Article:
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Ukraine crisis: Russian foreign minister Sergei Lavrov warns Moscow "will respond" if interests attacked

Lavrov warns any attack on Russians citizens in Ukraine would be considered an attack on Russia

Maria Tadeo
Thursday 24 April 2014 02:08 BST

Russia's foreign minister Sergei Lavrov has warned that Moscow will "respond" if its interests in Ukraine are attacked.

Speaking on Russian-owned television channel RT, Mr Lavrov said Washington's "ready-made solutions" will not fix the crisis in Ukraine and insisted that the US "cannot run the show in each and every part of the globe".

He warned that Russia would "respond" if the interests of Russian citizens in the region are threatened by Ukraine's actions, drawing a parallel to the 2008 Georgian war.

"If our interests, our legitimate interests, the interests of Russians have been attacked directly, like they were in South Ossetia for example, I do not see any other way but to respond in accordance with international law," he added.

Although he did not elaborate on what such a response would be, he insisted that an attack on a Russian citizen is "an attack on the Russian Federation" and Moscow would respond accordingly. Meanwhile, Kiev fears that Russia could use that as pretext to send troops and seize Ukrainian territory.

Mr Lavrov's warning comes just hours after Ukraine's acting president Oleksandr Turchynov ordered security forces to resume anti-terrorism operations after the bodies of two people allegedly abducted by pro-Russia insurgents were found "brutally tortured" in eastern Ukraine.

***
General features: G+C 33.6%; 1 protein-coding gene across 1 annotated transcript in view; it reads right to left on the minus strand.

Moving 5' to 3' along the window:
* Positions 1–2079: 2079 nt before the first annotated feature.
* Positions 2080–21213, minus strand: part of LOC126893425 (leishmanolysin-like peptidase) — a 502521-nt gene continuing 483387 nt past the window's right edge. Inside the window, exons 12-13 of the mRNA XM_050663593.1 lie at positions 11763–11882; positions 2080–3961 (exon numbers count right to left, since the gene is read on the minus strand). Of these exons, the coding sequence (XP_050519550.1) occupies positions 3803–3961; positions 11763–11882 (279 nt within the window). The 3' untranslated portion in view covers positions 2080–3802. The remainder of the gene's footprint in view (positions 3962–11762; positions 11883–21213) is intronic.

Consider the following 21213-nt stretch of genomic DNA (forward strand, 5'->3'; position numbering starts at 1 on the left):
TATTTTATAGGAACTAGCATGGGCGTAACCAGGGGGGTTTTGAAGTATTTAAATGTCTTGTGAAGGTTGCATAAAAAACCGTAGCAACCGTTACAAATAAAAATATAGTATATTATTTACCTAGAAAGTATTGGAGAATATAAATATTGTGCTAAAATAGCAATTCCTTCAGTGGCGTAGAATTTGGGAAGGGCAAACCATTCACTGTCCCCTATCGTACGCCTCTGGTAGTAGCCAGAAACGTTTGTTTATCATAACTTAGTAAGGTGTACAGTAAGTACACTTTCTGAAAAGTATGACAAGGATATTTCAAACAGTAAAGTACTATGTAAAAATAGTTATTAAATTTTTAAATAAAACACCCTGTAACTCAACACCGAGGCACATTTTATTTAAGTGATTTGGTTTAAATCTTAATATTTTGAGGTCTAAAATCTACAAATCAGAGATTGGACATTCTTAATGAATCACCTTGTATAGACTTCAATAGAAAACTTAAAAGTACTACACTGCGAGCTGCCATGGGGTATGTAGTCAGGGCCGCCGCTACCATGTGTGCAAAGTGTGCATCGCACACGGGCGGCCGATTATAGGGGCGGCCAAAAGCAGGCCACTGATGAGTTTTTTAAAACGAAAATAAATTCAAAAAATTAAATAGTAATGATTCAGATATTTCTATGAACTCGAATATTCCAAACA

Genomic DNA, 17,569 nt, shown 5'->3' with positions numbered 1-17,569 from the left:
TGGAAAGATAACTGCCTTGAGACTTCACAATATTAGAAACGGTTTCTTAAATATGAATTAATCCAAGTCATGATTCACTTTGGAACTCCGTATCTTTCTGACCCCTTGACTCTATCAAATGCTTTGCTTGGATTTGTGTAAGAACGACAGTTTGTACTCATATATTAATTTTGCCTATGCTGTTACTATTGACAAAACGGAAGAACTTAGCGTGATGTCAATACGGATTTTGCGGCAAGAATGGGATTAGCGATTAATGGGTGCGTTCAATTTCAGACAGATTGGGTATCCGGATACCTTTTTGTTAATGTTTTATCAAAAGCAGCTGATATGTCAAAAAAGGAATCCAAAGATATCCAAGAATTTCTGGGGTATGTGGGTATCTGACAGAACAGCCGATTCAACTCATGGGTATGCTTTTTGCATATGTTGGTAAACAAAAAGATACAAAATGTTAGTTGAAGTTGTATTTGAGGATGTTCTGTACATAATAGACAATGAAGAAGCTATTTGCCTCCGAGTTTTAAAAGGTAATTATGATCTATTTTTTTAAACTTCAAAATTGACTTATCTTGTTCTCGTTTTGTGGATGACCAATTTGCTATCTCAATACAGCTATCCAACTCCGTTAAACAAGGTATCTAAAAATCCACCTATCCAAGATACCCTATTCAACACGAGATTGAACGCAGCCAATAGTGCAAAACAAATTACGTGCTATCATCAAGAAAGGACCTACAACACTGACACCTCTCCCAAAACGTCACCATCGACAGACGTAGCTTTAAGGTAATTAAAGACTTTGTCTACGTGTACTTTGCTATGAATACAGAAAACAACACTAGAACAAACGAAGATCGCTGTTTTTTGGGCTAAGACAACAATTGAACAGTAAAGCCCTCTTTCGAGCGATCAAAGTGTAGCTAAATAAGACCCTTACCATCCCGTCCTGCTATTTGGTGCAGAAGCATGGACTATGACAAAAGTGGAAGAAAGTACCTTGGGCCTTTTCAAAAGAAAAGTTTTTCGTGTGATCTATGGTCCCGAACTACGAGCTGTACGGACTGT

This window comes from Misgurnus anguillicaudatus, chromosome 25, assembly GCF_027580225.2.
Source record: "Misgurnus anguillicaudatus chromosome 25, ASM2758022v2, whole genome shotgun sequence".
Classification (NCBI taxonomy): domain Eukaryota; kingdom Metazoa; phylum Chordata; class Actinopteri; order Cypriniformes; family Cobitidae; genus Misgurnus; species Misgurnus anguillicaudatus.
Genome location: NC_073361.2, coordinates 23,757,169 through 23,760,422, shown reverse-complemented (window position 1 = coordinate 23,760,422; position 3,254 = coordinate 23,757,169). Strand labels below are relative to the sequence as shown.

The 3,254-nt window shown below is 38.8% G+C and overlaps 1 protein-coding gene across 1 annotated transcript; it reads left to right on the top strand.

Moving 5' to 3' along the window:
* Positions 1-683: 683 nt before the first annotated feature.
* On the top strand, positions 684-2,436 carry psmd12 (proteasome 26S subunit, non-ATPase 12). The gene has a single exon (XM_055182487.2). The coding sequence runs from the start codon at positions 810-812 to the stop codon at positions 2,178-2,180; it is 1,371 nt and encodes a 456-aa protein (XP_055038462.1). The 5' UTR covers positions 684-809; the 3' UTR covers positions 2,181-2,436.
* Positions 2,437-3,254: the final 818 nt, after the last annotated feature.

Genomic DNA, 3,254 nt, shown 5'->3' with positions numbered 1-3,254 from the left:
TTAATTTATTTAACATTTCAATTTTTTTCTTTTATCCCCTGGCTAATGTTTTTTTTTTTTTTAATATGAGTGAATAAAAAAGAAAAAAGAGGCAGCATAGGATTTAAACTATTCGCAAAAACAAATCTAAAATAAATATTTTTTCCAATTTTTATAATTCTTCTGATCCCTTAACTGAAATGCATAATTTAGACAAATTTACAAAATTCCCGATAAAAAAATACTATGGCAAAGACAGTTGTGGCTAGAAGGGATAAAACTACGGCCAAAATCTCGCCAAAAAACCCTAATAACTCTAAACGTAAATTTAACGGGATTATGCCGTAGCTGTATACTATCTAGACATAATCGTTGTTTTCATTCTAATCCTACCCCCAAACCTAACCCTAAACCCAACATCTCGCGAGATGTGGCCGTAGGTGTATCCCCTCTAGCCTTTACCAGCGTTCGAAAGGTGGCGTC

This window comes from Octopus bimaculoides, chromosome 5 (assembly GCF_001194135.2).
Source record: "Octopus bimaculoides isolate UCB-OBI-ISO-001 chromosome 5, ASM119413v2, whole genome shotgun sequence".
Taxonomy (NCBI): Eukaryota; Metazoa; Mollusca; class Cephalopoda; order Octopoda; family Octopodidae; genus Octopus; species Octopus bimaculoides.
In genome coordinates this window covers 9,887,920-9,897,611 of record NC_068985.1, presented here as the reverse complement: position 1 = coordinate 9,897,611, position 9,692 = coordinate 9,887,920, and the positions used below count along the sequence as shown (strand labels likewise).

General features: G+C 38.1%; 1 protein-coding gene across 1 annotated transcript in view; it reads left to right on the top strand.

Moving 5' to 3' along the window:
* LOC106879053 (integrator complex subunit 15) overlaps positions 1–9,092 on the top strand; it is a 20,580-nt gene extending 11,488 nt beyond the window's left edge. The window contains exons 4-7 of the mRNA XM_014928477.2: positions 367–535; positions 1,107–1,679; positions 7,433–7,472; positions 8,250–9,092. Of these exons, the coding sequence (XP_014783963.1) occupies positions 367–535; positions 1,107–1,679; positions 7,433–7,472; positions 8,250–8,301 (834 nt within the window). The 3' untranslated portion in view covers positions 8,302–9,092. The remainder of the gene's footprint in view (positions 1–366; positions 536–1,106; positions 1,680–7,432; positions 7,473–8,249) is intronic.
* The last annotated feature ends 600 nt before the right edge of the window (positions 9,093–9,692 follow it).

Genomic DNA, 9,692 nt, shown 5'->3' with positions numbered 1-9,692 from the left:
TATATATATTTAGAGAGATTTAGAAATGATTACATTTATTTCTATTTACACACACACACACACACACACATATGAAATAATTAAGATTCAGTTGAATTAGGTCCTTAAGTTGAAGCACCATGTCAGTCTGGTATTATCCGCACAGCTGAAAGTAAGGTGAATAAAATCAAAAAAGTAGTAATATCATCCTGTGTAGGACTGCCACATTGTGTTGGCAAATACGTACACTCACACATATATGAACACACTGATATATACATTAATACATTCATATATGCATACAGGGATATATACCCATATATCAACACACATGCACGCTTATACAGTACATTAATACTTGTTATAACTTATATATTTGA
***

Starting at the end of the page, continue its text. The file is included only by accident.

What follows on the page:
The Russian foreign minister said it was "quite telling" that the government in Kiev, which Russia does not recognise, relaunched its anti-terror operations coinciding with US vice president Joe Biden's visit to Ukraine earlier this week.

On Tuesday, Mr Biden warned Russia it was time to "stop talking and start acting" to defuse tensions in the troubled region and called on President Vladimir Putin to pull back Russian troops deployed close to Ukraine’s border in Russia.

"We’ve heard a lot from Russian officials in the past few days. But now it’s time for Russia to stop talking and start acting," he told reporters. "We will not allow this to become an open- ended process. Time is short in which to make progress."

His remarks were echoed by secretary of state John Kerry, who warned Moscow more sanctions could follow in the absence of diplomatic progress.

The Kremlin says its military operations along the Ukrainian border are within the bounds of international law and has repeatedly denied it has deployed special forces in eastern Ukraine to fuel civil unrest despite Kiev's accusations.

Mr Lavrov added: "No one who participated in the inspections, including the Americans, Ukrainians and Europeans, have ever brought up any facts that would indicate Russia was engaged in some dangerous military activity."

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